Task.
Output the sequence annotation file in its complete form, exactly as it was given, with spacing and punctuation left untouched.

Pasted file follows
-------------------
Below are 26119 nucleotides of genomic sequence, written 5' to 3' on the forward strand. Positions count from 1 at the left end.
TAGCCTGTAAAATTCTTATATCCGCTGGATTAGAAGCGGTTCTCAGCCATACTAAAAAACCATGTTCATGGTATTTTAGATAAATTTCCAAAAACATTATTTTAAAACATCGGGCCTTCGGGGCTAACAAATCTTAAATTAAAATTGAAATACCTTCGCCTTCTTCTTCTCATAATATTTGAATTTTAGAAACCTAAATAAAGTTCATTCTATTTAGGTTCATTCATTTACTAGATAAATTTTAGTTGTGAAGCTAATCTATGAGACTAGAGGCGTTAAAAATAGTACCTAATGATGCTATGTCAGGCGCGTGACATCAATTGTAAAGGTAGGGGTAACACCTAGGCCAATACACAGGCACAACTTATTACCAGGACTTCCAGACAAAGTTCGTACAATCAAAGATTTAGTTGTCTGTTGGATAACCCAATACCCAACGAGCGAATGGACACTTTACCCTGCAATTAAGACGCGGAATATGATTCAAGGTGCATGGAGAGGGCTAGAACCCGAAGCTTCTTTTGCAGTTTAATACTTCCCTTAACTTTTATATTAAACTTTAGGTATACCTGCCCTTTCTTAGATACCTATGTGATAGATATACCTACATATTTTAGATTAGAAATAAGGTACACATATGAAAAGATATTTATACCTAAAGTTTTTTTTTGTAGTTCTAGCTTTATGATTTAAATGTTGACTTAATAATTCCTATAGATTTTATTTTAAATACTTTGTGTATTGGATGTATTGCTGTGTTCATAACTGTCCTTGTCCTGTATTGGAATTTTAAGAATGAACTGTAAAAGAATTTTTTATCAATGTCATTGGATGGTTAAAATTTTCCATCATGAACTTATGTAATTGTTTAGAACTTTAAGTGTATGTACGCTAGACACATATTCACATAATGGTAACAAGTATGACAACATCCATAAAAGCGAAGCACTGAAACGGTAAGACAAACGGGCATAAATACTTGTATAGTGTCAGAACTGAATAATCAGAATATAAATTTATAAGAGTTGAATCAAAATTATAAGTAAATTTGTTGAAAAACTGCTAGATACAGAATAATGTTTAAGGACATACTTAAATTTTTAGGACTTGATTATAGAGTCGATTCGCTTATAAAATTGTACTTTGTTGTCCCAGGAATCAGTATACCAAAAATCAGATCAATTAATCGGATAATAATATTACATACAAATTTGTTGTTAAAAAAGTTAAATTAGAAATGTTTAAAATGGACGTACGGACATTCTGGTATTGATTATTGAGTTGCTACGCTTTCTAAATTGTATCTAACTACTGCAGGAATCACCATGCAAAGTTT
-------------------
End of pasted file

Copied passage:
Below are 26119 nucleotides of genomic sequence, written 5' to 3' on the forward strand. Positions count from 1 at the left end.
TAGCCTGTAAAATTCTTATATCCGCTGGATTAGAAGCGGTTCTCAGCCATACTAAAAAACCATGTTCATGGTATTTTAGATAAATTTCCAAAAACATTATTTTAAAACATCGGGCCTTCGGGGCTAACAAATCTTAAATTAAAATTGAAATACCTTCGCCTTCTTCTTCTCATAATATTTGAATTTTAGAAACCTAAATAAAGTTCATTCTATTTAGGTTCATTCATTTACTAGATAAATTTTAGTTGTGAAGCTAATCTATGAGACTAGAGGCGTTAAAAATAGTACCTAATGATGCTATGTCAGGCGCGTGACATCAATTGTAAAGGTAGGGGTAACACCTAGGCCAATACACAGGCACAACTTATTACCAGGACTTCCAGACAAAGTTCGTACAATCAAAGATTTAGTTGTCTGTTGGATAACCCAATACCCAACGAGCGAATGGACACTTTACCCTGCAATTAAGACGCGGAATATGATTCAAGGTGCATGGAGAGGGCTAGAACCCGAAGCTTCTTTTGCAGTTTAATACTTCCCTTAACTTTTATATTAAACTTTAGGTATACCTGCCCTTTCTTAGATACCTATGTGATAGATATACCTACATATTTTAGATTAGAAATAAGGTACACATATGAAAAGATATTTATACCTAAAGTTTTTTTTTGTAGTTCTAGCTTTATGATTTAAATGTTGACTTAATAATTCCTATAGATTTTATTTTAAATACTTTGTGTATTGGATGTATTGCTGTGTTCATAACTGTCCTTGTCCTGTATTGGAATTTTAAGAATGAACTGTAAAAGAATTTTTTATCAATGTCATTGGATGGTTAAAATTTTCCATCATGAACTTATGTAATTGTTTAGAACTTTAAGTGTATGTACGCTAGACACATATTCACATAATGGTAACAAGTATGACAACATCCATAAAAGCGAAGCACTGAAACGGTAAGACAAACGGGCATAAATACTTGTATAGTGTCAGAACTGAATAATCAGAATATAAATTTATAAGAGTTGAATCAAAATTATAAGTAAATTTGTTGAAAAACTGCTAGATACAGAATAATGTTTAAGGACATACTTAAATTTTTAGGACTTGATTATAGAGTCGATTCGCTTATAAAATTGTACTTTGTTGTCCCAGGAATCAGTATACCAAAAATCAGATCAATTAATCGGATAATAATATTACATACAAATTTGTTGTTAAAAAAGTTAAATTAGAAATGTTTAAAATGGACGTACGGACATTCTGGTATTGATTATTGAGTTGCTACGCTTTCTAAATTGTATCTAACTACTGCAGGAATCACCATGCAAAGTTT